Wildlife Advocates Approve Judge’s Gray Wolf Decision
Wildlife advocates believe that the Endangered Species Act protections for gray wolves throughout the Northern Rocky Mountains helps to buy more time to create a better plan than the one the judge rejected.
State wildlife officials in Montana and Idaho reviewed Thursday’s ruling, which blocks them from carrying out their wolf management plans and their preparations for wolf hunts this fall. State officials said they were considering their options, including an appeal.
U.S. District Judge Donald Molloy’s ruling knocked down a U.S. Fish and Wildlife decision last year that kept federal protections in place in Wyoming.
Molloy said that in his ruling, the wolf population must be either listed as an endangered species or removed from the list. However, the protections for the same population cannot be different for each state.
Molloy ruled that separating the protections may solve a tricky political issue, but it does not comply with the Endangered Species Act.
Assistant Secretary of the Interior for Fish and Wildlife and Parks Tom Strickland said the ruling means that the federal protections will be in place for all three states until Wyoming brings its wolf management program into alignment with Idaho’s and Montana’s.
“Since wolves in the Northern Rocky Mountains are now again subject to ESA protection, in the days ahead we will work closely with Idaho and Montana to explore all appropriate options for managing wolves in those states,” Strickland said in a statement.
Gray wolves were listed as endangered in 1974, but now there are over 1,700 in the Northern Rockies, which includes Idaho, Montana and Wyoming, along with portions of Washington, Oregon and Utah.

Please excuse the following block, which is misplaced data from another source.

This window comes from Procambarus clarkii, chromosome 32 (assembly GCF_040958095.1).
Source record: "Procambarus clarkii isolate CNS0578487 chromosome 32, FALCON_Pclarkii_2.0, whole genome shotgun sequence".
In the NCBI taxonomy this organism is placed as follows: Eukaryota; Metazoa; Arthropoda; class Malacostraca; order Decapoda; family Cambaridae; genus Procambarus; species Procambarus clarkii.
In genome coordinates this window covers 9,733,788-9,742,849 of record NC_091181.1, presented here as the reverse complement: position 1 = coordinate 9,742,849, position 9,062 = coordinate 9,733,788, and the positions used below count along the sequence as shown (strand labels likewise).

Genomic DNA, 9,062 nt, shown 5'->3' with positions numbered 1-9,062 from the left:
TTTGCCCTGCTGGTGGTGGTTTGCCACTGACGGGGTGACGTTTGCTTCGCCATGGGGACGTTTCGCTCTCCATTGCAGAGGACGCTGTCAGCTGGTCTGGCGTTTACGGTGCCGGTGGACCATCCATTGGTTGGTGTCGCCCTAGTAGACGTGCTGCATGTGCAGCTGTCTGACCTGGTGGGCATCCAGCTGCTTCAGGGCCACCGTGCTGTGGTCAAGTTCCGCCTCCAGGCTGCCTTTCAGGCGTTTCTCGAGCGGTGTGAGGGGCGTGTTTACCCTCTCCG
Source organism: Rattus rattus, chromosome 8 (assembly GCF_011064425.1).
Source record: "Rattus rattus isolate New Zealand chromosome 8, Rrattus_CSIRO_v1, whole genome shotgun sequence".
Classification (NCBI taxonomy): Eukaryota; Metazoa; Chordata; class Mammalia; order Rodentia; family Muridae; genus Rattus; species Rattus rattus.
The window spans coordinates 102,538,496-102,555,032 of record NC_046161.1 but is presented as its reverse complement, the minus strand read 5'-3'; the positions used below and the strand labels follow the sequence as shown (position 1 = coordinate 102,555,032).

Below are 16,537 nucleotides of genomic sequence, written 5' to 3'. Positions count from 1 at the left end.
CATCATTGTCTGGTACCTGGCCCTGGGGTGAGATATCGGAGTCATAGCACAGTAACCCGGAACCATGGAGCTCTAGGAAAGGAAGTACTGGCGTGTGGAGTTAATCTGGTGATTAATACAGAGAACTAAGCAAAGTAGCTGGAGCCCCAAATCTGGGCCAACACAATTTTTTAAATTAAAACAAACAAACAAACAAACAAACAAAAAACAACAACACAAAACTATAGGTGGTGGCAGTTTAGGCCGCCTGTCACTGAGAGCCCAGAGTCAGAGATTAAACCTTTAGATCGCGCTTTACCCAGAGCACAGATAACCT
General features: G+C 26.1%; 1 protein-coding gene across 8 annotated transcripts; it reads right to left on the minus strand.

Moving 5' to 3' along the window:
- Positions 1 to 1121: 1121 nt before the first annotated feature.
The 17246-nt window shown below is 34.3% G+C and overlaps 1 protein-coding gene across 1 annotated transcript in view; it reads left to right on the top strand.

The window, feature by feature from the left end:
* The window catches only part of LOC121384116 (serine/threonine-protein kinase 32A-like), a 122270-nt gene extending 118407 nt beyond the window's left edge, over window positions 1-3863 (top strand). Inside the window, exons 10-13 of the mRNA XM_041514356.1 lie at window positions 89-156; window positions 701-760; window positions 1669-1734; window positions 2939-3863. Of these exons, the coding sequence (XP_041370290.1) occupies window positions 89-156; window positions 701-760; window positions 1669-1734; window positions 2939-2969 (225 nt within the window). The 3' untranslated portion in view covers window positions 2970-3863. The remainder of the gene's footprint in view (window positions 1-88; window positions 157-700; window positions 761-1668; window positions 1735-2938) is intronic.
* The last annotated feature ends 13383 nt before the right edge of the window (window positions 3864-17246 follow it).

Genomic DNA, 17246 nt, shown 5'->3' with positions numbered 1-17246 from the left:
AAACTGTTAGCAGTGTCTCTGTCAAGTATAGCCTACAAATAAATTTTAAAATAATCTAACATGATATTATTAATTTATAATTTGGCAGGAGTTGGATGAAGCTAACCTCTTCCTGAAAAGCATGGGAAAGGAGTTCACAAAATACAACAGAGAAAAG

Matt Skoglund of the National Resources Defense Council said a true recovery number would be at least 2,000 wolves in the region.
“We’re real close to recovery. We’ve got 1,700 wolves in the Rockies. But we’re not there,” Skoglund told the Associated Press (AP). “We want to see a plan in place that ensures genetic connectivity among the subpopulations and ultimately guarantees a sustainable wolf population.”
State wildlife officials in Montana and Idaho say they are capable of managing the wolves within their borders, and the population has rebounded. The increase in the wolf population has brought livestock losses for ranchers and competition for hunters for big game like elk.
Carolyn Sime, wolf program coordinator for Montana Fish, Wildlife and Parks, told AP that Montana has done everything it has been asked to do in developing its state management program, but now will have to apply federal law and regulations again.
Montana wildlife regulators set the wolf-hunt quota this year at 186 with the goal of reducing the state’s wolf population for the first time since they were reintroduced.
“That’s clearly a management tool that we want to have in the toolbox. We think it’s legitimate and appropriate,” Sime told AP reporter Matt Volz.
There were at least 843 wolves in Idaho at the end of 2009, as well as 524 in Montana and 320 in Wyoming, with more in parts of Oregon and Washington state.
Defenders of Wildlife, the Greater Yellowstone Coalition, the NRDC and other wildlife advocates sued the federal government after the Fish and Wildlife Service decision in April 2009. They said the government’s decision would have set a precedent that allows the government to arbitrarily choose which animals should be protected and where.
Idaho’s congressional delegation released a statement saying Molloy’s ruling ignored the exploding population of wolves and that the state can manage wolves in a sustainable and responsible way.
“We look for a more reasonable decision from a higher court,” the statement from Sens. Mike Crapo and Jim Risch and Reps. Mike Simpson and Walt Minnick said.
The judge’s ruling could affect a lawsuit in which Wyoming claims the Fish and Wildlife Service had no reason to refuse to turn over management of gray wolves to Wyoming as it did to other states.
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